Minnesota adult-Use Legalization Bill Clears First Hurdle
The sponsor of the Minnesota measure says there’s still a long road ahead.
Democratic lawmakers in Minnesota have begun their push for marijuana legalization, with a bill clearing the first of many legislative hurdles this week.
The bill “cleared the first of what may be up to a dozen committee hurdles when the House Commerce Finance and Policy Committee approved” the measure “by a voice vote Wednesday and sent it to the House Judiciary Finance and Civil Law Committee,” the Minnesota House of Representatives Public Information Services department reported.
The bill would legalize cannabis for adults 21 and older, and would establish the regulatory framework for legal marijuana sales that would begin within months of the measure’s passage.
It was introduced by Democrats in the Minnesota House of Representatives last week.
“Cannabis should not be illegal in Minnesota,” Democratic state House Rep. Zack Stephenson, one of the bill’s authors, said at a press conference announcing the legislation at the state capitol last week. “Minnesotans deserve the freedom and respect to make responsible decisions about cannabis themselves. Our current laws are doing more harm than good. State and local governments are spending millions enforcing laws that aren’t helping anyone.”
Stephenson and his fellow Democrats in St. Paul have long been eager to bring cannabis legalization to the Land of 10,000 Lakes, but they have until now been stymied by Republican lawmakers.
But that changed after November’s elections, when Minnesota Democrats regained control of the state Senate and retained their majority in the state House of Representatives.
The state’s Democratic governor, Tim Walz, also won re-election this past fall, and has been a vocal advocate for marijuana legalization in Minnesota.
“It’s time to legalize adult-use cannabis and expunge cannabis convictions in Minnesota. I’m ready to sign it into law,” Walz said in a tweet after Democrats introduced the legalization bill earlier this month.
At the committee meeting on Wednesday, Stephenson expressed confidence that the bill, buttressed by public support, would ultimately make it to Walz’s desk.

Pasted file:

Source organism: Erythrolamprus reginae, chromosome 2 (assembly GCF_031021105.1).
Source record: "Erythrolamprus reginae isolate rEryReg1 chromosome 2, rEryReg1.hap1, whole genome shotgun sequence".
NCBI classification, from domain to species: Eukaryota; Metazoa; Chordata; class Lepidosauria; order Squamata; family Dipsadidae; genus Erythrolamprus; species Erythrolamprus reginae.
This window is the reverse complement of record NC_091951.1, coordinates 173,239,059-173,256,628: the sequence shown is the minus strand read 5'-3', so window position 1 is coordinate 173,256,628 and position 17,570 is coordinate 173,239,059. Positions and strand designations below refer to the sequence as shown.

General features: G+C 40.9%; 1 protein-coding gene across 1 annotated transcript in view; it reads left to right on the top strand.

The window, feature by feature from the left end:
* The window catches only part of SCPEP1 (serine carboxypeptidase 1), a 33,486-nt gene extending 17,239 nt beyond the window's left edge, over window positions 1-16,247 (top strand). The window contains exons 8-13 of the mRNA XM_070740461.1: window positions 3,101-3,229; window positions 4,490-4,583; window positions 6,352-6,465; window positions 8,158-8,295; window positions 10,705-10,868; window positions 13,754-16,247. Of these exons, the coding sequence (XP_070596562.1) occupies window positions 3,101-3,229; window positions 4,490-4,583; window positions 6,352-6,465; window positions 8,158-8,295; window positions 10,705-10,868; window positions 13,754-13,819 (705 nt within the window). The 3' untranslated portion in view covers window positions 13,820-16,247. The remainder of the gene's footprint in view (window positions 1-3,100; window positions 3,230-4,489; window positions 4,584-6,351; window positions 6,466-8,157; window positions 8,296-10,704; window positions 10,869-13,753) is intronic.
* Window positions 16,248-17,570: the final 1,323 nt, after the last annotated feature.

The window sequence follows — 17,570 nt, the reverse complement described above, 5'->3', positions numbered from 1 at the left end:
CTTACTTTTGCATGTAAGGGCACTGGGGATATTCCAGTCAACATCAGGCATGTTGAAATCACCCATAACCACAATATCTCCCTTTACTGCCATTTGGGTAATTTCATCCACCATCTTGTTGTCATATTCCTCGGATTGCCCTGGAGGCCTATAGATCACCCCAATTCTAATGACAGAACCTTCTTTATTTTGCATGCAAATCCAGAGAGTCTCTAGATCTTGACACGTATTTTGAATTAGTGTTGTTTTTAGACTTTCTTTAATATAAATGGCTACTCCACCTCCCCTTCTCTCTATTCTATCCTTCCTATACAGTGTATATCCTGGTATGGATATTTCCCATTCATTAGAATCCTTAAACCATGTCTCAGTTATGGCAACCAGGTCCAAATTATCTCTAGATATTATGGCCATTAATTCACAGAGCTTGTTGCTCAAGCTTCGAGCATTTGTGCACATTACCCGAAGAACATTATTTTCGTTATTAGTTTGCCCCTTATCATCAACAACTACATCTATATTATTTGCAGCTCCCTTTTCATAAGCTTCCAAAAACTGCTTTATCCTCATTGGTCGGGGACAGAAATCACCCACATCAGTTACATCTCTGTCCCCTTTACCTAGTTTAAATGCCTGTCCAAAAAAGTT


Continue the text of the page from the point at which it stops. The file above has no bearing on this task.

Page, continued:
The news service recapped amendments that were considered at the committee meeting on Wednesday:
“The subject of local control — or lack thereof — was the subject of an amendment unsuccessfully offered by Rep. Kurt Daudt (R-Crown). It would have given cities or towns options to enact local ordinances regulating cannabis business licenses that could differ from those proposed statewide. Two other Republican amendments were adopted. One offered by Rep. Anne Neu Brindley (R-North Branch) would add a health warning for pregnant or breastfeeding women on cannabis products.
And an amendment from Rep. Jeff Dotseth (R-Kettle River) would require the Office of Cannabis Management to study the health effects of secondhand cannabis smoke. Stephenson said the Dotseth amendment was a good idea, but noted his bill already would prohibit smoking cannabis in places where smoking is not allowed under the Clean Indoor Air Act.”
Polls have shown that Minnesota voters are ready to enter a post-prohibition era.
The moves by state Democrats were foreshadowed by one of Minnesota’s best-known politicians, former Gov. Jesse Ventura, who said after the November elections that Walz had called him directly to say that legalization would get done.
“The sticking point for cannabis in Minnesota were Republicans in the (Senate),” Ventura said at the time. “Well, they lost it now, and the governor reassured me that one of the first items that will be passed — Minnesota, get ready — cannabis is going to have its prohibition lifted. That’s the news I got today.”